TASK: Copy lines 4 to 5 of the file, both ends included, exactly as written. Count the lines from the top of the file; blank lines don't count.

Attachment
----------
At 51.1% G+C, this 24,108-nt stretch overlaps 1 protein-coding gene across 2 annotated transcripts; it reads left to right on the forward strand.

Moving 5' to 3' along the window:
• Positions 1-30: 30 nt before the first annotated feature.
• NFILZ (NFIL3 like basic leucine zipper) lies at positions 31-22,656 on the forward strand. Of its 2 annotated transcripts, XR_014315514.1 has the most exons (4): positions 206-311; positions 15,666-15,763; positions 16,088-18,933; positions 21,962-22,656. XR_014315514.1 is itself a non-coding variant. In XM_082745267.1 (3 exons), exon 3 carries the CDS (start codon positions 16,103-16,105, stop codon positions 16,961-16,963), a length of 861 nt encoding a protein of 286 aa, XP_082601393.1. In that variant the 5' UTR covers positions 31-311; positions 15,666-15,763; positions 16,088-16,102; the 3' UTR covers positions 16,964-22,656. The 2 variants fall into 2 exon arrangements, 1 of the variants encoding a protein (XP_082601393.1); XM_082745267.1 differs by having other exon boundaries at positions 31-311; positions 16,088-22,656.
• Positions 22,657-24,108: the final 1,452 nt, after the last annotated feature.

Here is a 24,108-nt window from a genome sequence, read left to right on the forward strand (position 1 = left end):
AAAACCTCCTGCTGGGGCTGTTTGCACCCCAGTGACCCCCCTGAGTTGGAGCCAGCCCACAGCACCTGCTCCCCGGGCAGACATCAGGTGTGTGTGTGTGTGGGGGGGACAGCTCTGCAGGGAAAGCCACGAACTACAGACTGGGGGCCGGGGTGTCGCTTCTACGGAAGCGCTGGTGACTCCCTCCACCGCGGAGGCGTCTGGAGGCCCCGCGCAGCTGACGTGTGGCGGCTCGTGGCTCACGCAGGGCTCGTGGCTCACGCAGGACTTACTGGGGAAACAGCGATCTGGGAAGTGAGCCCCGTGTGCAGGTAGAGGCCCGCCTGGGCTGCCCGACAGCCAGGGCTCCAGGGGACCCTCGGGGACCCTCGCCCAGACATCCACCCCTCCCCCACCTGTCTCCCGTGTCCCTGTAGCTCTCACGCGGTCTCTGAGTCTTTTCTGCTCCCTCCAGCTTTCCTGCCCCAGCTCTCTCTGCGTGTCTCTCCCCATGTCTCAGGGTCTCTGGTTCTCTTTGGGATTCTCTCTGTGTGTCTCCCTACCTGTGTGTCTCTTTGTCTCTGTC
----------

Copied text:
• NFILZ (NFIL3 like basic leucine zipper) lies at positions 31-22,656 on the forward strand. Of its 2 annotated transcripts, XR_014315514.1 has the most exons (4): positions 206-311; positions 15,666-15,763; positions 16,088-18,933; positions 21,962-22,656. XR_014315514.1 is itself a non-coding variant. In XM_082745267.1 (3 exons), exon 3 carries the CDS (start codon positions 16,103-16,105, stop codon positions 16,961-16,963), a length of 861 nt encoding a protein of 286 aa, XP_082601393.1. In that variant the 5' UTR covers positions 31-311; positions 15,666-15,763; positions 16,088-16,102; the 3' UTR covers positions 16,964-22,656. The 2 variants fall into 2 exon arrangements, 1 of the variants encoding a protein (XP_082601393.1); XM_082745267.1 differs by having other exon boundaries at positions 31-311; positions 16,088-22,656.
• Positions 22,657-24,108: the final 1,452 nt, after the last annotated feature.